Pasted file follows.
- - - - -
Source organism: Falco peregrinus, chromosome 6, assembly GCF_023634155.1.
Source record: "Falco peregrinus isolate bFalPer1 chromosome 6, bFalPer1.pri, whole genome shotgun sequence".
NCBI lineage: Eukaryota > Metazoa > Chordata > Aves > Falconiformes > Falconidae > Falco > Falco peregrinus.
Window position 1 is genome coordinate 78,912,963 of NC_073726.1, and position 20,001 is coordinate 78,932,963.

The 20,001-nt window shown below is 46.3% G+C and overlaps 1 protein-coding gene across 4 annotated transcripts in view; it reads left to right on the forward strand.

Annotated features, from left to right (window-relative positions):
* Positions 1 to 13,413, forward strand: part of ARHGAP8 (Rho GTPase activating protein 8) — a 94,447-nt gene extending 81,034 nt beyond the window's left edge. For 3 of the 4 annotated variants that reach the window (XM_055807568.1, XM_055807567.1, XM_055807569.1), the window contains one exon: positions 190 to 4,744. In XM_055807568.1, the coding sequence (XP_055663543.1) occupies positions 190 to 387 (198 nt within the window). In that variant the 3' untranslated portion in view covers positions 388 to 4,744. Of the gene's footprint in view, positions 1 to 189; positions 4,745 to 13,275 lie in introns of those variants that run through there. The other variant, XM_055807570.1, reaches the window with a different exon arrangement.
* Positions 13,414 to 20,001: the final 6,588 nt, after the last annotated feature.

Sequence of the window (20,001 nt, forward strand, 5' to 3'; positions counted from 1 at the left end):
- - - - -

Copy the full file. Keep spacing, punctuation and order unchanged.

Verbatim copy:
Source organism: Falco peregrinus, chromosome 6, assembly GCF_023634155.1.
Source record: "Falco peregrinus isolate bFalPer1 chromosome 6, bFalPer1.pri, whole genome shotgun sequence".
NCBI lineage: Eukaryota > Metazoa > Chordata > Aves > Falconiformes > Falconidae > Falco > Falco peregrinus.
Window position 1 is genome coordinate 78,912,963 of NC_073726.1, and position 20,001 is coordinate 78,932,963.

The 20,001-nt window shown below is 46.3% G+C and overlaps 1 protein-coding gene across 4 annotated transcripts in view; it reads left to right on the forward strand.

Annotated features, from left to right (window-relative positions):
* Positions 1 to 13,413, forward strand: part of ARHGAP8 (Rho GTPase activating protein 8) — a 94,447-nt gene extending 81,034 nt beyond the window's left edge. For 3 of the 4 annotated variants that reach the window (XM_055807568.1, XM_055807567.1, XM_055807569.1), the window contains one exon: positions 190 to 4,744. In XM_055807568.1, the coding sequence (XP_055663543.1) occupies positions 190 to 387 (198 nt within the window). In that variant the 3' untranslated portion in view covers positions 388 to 4,744. Of the gene's footprint in view, positions 1 to 189; positions 4,745 to 13,275 lie in introns of those variants that run through there. The other variant, XM_055807570.1, reaches the window with a different exon arrangement.
* Positions 13,414 to 20,001: the final 6,588 nt, after the last annotated feature.

Sequence of the window (20,001 nt, forward strand, 5' to 3'; positions counted from 1 at the left end):